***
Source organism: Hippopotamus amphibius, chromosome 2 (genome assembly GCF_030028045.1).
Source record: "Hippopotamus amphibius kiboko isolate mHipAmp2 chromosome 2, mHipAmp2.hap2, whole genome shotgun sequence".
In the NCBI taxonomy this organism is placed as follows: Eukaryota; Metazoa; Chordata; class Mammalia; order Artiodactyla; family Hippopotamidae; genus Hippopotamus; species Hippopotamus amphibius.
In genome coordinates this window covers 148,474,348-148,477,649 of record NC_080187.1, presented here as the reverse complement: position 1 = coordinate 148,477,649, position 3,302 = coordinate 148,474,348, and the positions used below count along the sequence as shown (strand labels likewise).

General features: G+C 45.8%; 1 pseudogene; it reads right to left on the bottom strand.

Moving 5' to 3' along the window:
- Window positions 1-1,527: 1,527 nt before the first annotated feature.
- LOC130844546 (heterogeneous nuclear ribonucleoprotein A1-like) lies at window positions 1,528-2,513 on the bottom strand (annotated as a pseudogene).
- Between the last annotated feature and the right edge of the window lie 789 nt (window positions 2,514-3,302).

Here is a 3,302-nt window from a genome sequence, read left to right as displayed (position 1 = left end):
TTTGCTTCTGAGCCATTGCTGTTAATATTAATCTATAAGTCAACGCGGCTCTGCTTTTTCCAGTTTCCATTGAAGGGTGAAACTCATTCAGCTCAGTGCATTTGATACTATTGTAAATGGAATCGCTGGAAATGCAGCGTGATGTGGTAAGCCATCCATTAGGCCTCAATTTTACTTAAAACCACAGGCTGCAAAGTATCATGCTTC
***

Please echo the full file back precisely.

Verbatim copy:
Source organism: Hippopotamus amphibius, chromosome 2 (genome assembly GCF_030028045.1).
Source record: "Hippopotamus amphibius kiboko isolate mHipAmp2 chromosome 2, mHipAmp2.hap2, whole genome shotgun sequence".
In the NCBI taxonomy this organism is placed as follows: Eukaryota; Metazoa; Chordata; class Mammalia; order Artiodactyla; family Hippopotamidae; genus Hippopotamus; species Hippopotamus amphibius.
In genome coordinates this window covers 148,474,348-148,477,649 of record NC_080187.1, presented here as the reverse complement: position 1 = coordinate 148,477,649, position 3,302 = coordinate 148,474,348, and the positions used below count along the sequence as shown (strand labels likewise).

General features: G+C 45.8%; 1 pseudogene; it reads right to left on the bottom strand.

Moving 5' to 3' along the window:
- Window positions 1-1,527: 1,527 nt before the first annotated feature.
- LOC130844546 (heterogeneous nuclear ribonucleoprotein A1-like) lies at window positions 1,528-2,513 on the bottom strand (annotated as a pseudogene).
- Between the last annotated feature and the right edge of the window lie 789 nt (window positions 2,514-3,302).

Here is a 3,302-nt window from a genome sequence, read left to right as displayed (position 1 = left end):
TTTGCTTCTGAGCCATTGCTGTTAATATTAATCTATAAGTCAACGCGGCTCTGCTTTTTCCAGTTTCCATTGAAGGGTGAAACTCATTCAGCTCAGTGCATTTGATACTATTGTAAATGGAATCGCTGGAAATGCAGCGTGATGTGGTAAGCCATCCATTAGGCCTCAATTTTACTTAAAACCACAGGCTGCAAAGTATCATGCTTC